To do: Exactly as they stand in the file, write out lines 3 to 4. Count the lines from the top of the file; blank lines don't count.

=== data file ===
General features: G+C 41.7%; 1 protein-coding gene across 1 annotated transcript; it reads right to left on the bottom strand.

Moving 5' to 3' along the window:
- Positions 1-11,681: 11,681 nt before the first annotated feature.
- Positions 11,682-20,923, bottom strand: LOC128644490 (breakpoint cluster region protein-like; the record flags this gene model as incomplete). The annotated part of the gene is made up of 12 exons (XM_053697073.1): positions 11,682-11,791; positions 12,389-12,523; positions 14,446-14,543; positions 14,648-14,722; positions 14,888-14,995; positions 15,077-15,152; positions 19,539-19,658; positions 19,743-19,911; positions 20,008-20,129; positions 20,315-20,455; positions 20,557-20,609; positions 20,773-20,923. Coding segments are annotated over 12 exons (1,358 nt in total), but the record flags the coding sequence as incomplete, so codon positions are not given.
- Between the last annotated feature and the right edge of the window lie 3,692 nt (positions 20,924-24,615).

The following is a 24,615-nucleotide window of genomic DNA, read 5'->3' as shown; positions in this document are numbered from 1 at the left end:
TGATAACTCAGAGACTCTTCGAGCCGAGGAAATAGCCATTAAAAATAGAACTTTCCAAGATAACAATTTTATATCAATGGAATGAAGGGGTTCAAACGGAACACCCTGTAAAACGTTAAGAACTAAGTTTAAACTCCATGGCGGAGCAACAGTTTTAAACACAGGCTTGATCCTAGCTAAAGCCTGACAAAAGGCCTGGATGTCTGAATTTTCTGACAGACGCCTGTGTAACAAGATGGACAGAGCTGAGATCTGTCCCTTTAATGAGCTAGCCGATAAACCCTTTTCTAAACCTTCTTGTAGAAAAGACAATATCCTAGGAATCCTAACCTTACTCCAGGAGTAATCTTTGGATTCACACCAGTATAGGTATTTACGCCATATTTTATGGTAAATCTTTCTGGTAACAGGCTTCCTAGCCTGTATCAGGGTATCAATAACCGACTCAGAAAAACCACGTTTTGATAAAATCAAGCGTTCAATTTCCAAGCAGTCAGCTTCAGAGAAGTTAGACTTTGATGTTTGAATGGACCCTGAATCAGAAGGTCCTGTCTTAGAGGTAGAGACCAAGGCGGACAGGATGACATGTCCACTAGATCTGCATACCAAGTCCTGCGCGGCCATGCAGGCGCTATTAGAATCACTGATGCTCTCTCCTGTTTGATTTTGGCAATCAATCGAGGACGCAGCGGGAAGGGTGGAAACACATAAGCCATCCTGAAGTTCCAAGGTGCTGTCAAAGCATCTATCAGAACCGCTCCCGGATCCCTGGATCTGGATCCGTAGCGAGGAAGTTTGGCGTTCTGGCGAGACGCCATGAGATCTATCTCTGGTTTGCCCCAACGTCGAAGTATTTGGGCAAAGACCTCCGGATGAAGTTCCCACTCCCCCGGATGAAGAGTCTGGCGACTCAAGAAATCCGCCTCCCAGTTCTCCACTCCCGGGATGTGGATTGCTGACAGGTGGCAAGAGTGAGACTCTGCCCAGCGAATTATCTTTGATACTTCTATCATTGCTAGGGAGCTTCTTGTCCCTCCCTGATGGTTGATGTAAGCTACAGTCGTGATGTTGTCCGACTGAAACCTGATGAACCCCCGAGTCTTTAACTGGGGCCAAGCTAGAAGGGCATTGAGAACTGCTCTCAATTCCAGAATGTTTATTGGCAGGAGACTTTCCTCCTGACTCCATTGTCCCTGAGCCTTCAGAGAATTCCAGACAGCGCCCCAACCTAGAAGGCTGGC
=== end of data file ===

- Positions 1-11,681: 11,681 nt before the first annotated feature.
- Positions 11,682-20,923, bottom strand: LOC128644490 (breakpoint cluster region protein-like; the record flags this gene model as incomplete). The annotated part of the gene is made up of 12 exons (XM_053697073.1): positions 11,682-11,791; positions 12,389-12,523; positions 14,446-14,543; positions 14,648-14,722; positions 14,888-14,995; positions 15,077-15,152; positions 19,539-19,658; positions 19,743-19,911; positions 20,008-20,129; positions 20,315-20,455; positions 20,557-20,609; positions 20,773-20,923. Coding segments are annotated over 12 exons (1,358 nt in total), but the record flags the coding sequence as incomplete, so codon positions are not given.